Thu, Nov 29, 2012 : 11:48 a.m.

"That's entirely correct, and worth underscoring." No, it's not entirely correct. If everyone had access to the same insider information at the same time then the stock would not have risen as high (i.e. there would not have been a significant "drop" because the stock price would already be low). Actions such as this destroy trust in the market and there is harm caused by this to average people. Trying to dilute the damage caused by this betrayal of trust is inappropriate. No, this is an ignominious end to an otherwise brilliant medical career. It is now a large signpost about greed and ego that will hopefully keep others on the path.

Kai Petainen

Thu, Nov 29, 2012 : 1:27 a.m.

I'm going to defend the doctor a bit -- just a bit. The bad news about Elan would have come out anyways, and the stock would have dropped, anyways. The fall in Elan's stock price was not caused by the doctor. It's not "all because of the ego and greed of this man". The firm that shorted it (if the allegations are true), was able to benefit and whoever was on the other end of the trade -- they were screwed... as one side had information that presumably the other side did not. So, for some traders... yes, they lost money unfairly. At that time, there were reasons to short Elan anyways -- as some felt that the stock was overvalued, and it was a 'speculative' stock. So, not everyone... who was shorting the stock, was doing it illegally. I'd presume most that were shorting it, were doing it quite legally, and they had good reasons to do it -- and probably some of those reasons had nothing to do with the outcome of the trials. There were unreasonable expectations that helped build up the anticipation for this stock... and when things weren't as positive, the stock collapsed. But, this is the nature of some stocks (especially some speculative biotech stocks)... in that the stocks build up on unreasonable expectations and speculation... bad news comes out... and the stock collapses. At that time, July 2008, Elan had an EPS of -0.15 and they missed it by a penny. Investors could have shorted the stock based just on that information -- that it had lousy earnings, a non-existent price/earnings and the firm missed it. Not to mention, analysts generally don't say 'sell', but at the time about 28% of the analysts had a 'sell' rating on the stock. Now, some will blame short sellers for the drop, but I'd like to point out that perhaps the problem lies not in the ones who shorted (legally), but in the ones that drove the stock up to unreasonable expectations, and funds exasperated it by buying into the momentum.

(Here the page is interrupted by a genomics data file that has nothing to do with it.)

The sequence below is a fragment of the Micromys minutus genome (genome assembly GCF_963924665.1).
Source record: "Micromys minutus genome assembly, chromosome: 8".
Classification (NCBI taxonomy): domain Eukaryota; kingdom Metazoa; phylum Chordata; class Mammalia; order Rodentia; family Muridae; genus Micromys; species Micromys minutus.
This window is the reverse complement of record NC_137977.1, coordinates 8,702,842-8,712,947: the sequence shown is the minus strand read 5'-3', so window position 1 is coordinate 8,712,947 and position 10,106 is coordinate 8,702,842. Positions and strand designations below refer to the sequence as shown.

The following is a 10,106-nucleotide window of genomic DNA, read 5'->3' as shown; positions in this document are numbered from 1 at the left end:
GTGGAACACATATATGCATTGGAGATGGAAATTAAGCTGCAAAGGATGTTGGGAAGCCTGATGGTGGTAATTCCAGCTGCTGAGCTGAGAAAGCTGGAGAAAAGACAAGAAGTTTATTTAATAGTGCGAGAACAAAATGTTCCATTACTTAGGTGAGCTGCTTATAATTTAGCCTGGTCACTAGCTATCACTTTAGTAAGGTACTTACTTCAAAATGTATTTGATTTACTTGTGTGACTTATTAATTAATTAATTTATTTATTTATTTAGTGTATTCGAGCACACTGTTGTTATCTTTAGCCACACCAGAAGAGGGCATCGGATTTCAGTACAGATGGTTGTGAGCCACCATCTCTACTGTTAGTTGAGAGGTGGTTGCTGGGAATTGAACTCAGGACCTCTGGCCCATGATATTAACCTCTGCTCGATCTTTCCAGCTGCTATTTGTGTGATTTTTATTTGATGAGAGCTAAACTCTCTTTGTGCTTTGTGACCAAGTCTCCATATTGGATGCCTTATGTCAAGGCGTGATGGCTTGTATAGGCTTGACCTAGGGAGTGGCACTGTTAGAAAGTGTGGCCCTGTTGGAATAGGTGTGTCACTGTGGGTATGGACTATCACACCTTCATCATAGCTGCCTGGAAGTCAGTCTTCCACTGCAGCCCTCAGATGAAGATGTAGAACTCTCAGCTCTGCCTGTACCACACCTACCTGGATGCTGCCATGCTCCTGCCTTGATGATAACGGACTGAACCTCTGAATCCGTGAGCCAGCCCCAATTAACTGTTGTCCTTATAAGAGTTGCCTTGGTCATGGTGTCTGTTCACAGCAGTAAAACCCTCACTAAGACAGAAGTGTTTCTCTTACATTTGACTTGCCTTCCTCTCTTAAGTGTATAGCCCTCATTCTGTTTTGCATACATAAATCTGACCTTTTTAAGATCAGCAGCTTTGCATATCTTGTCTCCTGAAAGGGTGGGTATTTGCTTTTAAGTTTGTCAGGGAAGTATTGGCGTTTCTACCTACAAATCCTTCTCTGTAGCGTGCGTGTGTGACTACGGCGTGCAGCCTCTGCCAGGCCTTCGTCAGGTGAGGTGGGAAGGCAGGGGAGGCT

Thu, Nov 29, 2012 : 5:48 a.m.

Kai. Yer cutting this elderly prof too much slack. Three words: Greed. Greed. Greed.

Ed Kimball

Thu, Nov 29, 2012 : 1:14 a.m.

As someone pointed out in a post to an earlier story, according to the UM directory his name is "Sid", not "Sidney". Reminds me of a friend who didn't get his wedding announcement printed in a Cincinnati paper because the paper wouldn't print announcements that used nicknames and he wouldn't let them print it unless they used his given first name: "Bill".

Amy Biolchini

Thu, Nov 29, 2012 : 3:43 p.m.

Good question about Dr. Gilman's name. Dr. Gilman's lawyer confirmed that his full name was Sidney, and the SEC complaint is against "Dr. Sidney Gilman." Professionally, it appears that he goes by "Sid," as his medical license is under that name, as is his online bio at U-M.


Thu, Nov 29, 2012 : 1:09 a.m.

Once upon a time there was a simple law. An eye for an eye, a tooth for a tooth. Essentially meaning an equal amount is owed for the amount of damage done. This does not mean just return all that was taken. This means give back double that amount - the original plus an equal debt. Steal $276M then $276M is owed - or more - AFTER the stolen amount is returned and the original balance restored. Because it is possible to account for both compounded loss and gain by the parties involved, simple enforcement of the ancient law will go a long way towards arresting white lab-coat crime. Few able to do the math would put their bubbleland beneficiaries at risk of living a commoner's life of indentured servitude until the debt was fully repaid..


Wed, Nov 28, 2012 : 11:38 p.m.

There are more bigger fishes in the lake.


Thu, Nov 29, 2012 : 5:45 a.m.

@UtrespassM. Find the Fish! They stink from the head down. Ya ken?


Thu, Nov 29, 2012 : 12:48 a.m.

This shouldn't be "swept under the rug."


Wed, Nov 28, 2012 : 10:49 p.m.

Love it, let him go with all his benefits, yet fire the minions like the nurses and what not and let them suffer and lose all they worked for based on mere minor infractions of hospital policy or their respective public health code rules and regulations. What a farce the UMHS is.